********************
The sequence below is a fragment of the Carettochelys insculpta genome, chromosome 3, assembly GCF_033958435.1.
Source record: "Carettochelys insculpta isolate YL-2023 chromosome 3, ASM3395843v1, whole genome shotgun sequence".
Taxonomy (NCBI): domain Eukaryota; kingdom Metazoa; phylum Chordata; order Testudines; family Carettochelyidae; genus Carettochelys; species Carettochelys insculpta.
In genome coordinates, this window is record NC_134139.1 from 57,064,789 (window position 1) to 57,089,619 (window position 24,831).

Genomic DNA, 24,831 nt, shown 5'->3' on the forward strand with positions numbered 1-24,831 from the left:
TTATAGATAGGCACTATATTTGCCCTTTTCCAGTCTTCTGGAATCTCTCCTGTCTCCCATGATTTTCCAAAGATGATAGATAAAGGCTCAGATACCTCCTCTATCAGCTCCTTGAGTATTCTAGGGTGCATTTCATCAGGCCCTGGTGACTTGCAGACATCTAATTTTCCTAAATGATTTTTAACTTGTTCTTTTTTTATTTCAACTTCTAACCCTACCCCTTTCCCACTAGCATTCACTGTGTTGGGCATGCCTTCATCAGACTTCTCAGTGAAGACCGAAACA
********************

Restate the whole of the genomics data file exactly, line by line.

The sequence below is a fragment of the Carettochelys insculpta genome, chromosome 3, assembly GCF_033958435.1.
Source record: "Carettochelys insculpta isolate YL-2023 chromosome 3, ASM3395843v1, whole genome shotgun sequence".
Taxonomy (NCBI): domain Eukaryota; kingdom Metazoa; phylum Chordata; order Testudines; family Carettochelyidae; genus Carettochelys; species Carettochelys insculpta.
In genome coordinates, this window is record NC_134139.1 from 57,064,789 (window position 1) to 57,089,619 (window position 24,831).

Genomic DNA, 24,831 nt, shown 5'->3' on the forward strand with positions numbered 1-24,831 from the left:
TTATAGATAGGCACTATATTTGCCCTTTTCCAGTCTTCTGGAATCTCTCCTGTCTCCCATGATTTTCCAAAGATGATAGATAAAGGCTCAGATACCTCCTCTATCAGCTCCTTGAGTATTCTAGGGTGCATTTCATCAGGCCCTGGTGACTTGCAGACATCTAATTTTCCTAAATGATTTTTAACTTGTTCTTTTTTTATTTCAACTTCTAACCCTACCCCTTTCCCACTAGCATTCACTGTGTTGGGCATGCCTTCATCAGACTTCTCAGTGAAGACCGAAACA